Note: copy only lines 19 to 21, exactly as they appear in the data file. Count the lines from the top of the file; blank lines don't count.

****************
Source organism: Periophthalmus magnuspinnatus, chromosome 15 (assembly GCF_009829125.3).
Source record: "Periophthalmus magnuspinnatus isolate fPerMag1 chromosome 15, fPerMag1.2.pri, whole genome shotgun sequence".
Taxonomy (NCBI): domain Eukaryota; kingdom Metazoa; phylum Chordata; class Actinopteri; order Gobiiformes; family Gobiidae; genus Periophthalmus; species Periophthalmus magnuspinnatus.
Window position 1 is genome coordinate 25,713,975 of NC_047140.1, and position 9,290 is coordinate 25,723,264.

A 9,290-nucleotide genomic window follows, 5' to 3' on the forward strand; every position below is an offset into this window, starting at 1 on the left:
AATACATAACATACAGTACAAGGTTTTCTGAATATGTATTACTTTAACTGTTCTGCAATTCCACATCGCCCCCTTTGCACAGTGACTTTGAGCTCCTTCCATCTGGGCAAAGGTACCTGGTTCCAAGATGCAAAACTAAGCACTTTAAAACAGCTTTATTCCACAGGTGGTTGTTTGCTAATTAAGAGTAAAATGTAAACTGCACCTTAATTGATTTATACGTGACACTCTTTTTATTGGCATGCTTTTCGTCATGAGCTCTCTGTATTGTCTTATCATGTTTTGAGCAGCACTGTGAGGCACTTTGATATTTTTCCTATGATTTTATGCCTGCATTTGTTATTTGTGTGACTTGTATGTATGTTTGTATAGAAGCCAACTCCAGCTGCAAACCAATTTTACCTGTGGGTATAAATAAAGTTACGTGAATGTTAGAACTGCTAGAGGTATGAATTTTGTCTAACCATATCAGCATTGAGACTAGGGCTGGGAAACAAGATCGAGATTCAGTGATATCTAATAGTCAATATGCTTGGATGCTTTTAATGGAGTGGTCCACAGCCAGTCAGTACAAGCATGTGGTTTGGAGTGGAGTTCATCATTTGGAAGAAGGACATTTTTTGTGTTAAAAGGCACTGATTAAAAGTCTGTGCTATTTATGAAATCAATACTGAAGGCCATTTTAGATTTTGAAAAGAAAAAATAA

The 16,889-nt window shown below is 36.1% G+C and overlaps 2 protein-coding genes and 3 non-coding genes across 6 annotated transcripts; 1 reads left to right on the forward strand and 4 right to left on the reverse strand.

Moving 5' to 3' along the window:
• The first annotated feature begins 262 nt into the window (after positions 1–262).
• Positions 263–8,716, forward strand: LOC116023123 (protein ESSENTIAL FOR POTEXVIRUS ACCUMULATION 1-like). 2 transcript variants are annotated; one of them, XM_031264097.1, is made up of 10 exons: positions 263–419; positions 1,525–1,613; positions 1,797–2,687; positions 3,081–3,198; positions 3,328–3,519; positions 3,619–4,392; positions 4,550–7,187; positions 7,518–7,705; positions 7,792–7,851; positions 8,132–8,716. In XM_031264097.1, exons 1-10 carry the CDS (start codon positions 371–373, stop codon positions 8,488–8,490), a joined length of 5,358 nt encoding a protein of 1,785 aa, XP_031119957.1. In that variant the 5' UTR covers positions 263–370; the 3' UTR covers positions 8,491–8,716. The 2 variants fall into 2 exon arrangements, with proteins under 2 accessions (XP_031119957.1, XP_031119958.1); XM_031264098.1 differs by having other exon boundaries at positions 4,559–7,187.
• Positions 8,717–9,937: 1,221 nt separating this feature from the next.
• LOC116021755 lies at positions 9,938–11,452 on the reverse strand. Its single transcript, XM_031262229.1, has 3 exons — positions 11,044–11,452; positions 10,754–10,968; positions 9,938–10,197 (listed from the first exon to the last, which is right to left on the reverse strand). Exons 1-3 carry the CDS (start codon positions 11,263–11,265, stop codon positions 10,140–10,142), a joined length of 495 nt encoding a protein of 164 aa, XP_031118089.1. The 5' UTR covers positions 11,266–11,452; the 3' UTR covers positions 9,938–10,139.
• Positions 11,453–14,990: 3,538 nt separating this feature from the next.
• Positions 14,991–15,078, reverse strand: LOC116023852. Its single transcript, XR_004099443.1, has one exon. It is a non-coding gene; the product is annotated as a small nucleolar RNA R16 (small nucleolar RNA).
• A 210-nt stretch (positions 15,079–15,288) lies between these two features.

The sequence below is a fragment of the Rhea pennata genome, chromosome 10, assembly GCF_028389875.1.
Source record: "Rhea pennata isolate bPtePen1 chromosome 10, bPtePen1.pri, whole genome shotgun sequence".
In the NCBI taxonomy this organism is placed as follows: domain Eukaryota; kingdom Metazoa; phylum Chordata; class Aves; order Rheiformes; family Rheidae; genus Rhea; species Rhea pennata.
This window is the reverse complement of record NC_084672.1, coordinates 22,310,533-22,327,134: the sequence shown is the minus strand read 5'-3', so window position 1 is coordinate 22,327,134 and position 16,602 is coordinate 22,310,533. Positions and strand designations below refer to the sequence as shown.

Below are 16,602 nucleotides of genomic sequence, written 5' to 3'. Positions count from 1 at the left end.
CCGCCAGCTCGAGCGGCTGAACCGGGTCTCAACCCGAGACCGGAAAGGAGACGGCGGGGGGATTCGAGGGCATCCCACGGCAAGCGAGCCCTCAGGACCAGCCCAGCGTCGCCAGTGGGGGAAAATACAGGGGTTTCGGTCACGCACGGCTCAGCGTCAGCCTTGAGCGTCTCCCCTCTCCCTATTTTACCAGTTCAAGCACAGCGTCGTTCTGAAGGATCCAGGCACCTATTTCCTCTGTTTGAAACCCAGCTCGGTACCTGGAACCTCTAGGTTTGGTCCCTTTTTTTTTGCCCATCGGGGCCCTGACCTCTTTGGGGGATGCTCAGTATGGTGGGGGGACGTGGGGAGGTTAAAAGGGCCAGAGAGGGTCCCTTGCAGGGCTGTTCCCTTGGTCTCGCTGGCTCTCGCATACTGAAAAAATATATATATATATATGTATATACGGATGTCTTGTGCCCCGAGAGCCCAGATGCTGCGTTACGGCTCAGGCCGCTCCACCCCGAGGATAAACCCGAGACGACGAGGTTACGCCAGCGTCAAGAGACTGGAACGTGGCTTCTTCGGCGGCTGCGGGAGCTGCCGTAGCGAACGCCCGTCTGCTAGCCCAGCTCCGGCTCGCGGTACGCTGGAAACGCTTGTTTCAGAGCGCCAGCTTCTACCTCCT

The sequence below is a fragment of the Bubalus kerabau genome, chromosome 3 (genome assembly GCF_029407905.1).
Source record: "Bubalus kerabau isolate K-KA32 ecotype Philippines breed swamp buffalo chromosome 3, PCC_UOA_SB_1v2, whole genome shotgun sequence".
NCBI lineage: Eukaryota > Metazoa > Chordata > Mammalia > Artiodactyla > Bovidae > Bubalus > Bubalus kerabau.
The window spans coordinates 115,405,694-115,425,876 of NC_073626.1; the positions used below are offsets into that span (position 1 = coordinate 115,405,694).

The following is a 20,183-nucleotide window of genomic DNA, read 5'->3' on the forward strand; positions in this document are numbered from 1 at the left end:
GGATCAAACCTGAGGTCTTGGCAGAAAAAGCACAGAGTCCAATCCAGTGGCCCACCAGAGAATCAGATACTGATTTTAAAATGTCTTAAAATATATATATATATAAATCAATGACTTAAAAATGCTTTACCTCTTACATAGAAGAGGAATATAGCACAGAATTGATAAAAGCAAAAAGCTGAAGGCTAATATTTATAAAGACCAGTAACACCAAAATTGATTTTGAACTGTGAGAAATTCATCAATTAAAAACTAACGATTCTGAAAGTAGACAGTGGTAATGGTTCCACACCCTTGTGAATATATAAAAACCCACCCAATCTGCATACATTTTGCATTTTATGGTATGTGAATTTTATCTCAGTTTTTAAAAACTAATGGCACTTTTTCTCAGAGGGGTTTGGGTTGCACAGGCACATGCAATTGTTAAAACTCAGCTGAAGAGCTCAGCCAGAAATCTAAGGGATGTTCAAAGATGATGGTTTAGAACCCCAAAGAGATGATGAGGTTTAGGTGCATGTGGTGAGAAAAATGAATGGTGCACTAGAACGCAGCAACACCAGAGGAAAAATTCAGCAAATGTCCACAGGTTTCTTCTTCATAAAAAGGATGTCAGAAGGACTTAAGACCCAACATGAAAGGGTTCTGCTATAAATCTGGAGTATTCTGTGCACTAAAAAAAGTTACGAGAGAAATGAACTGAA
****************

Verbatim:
This window is the reverse complement of record NC_084672.1, coordinates 22,310,533-22,327,134: the sequence shown is the minus strand read 5'-3', so window position 1 is coordinate 22,327,134 and position 16,602 is coordinate 22,310,533. Positions and strand designations below refer to the sequence as shown.

Below are 16,602 nucleotides of genomic sequence, written 5' to 3'. Positions count from 1 at the left end.
CCGCCAGCTCGAGCGGCTGAACCGGGTCTCAACCCGAGACCGGAAAGGAGACGGCGGGGGGATTCGAGGGCATCCCACGGCAAGCGAGCCCTCAGGACCAGCCCAGCGTCGCCAGTGGGGGAAAATACAGGGGTTTCGGTCACGCACGGCTCAGCGTCAGCCTTGAGCGTCTCCCCTCTCCCTATTTTACCAGTTCAAGCACAGCGTCGTTCTGAAGGATCCAGGCACCTATTTCCTCTGTTTGAAACCCAGCTCGGTACCTGGAACCTCTAGGTTTGGTCCCTTTTTTTTTGCCCATCGGGGCCCTGACCTCTTTGGGGGATGCTCAGTATGGTGGGGGGACGTGGGGAGGTTAAAAGGGCCAGAGAGGGTCCCTTGCAGGGCTGTTCCCTTGGTCTCGCTGGCTCTCGCATACTGAAAAAATATATATATATATATGTATATACGGATGTCTTGTGCCCCGAGAGCCCAGATGCTGCGTTACGGCTCAGGCCGCTCCACCCCGAGGATAAACCCGAGACGACGAGGTTACGCCAGCGTCAAGAGACTGGAACGTGGCTTCTTCGGCGGCTGCGGGAGCTGCCGTAGCGAACGCCCGTCTGCTAGCCCAGCTCCGGCTCGCGGTACGCTGGAAACGCTTGTTTCAGAGCGCCAGCTTCTACCTCCT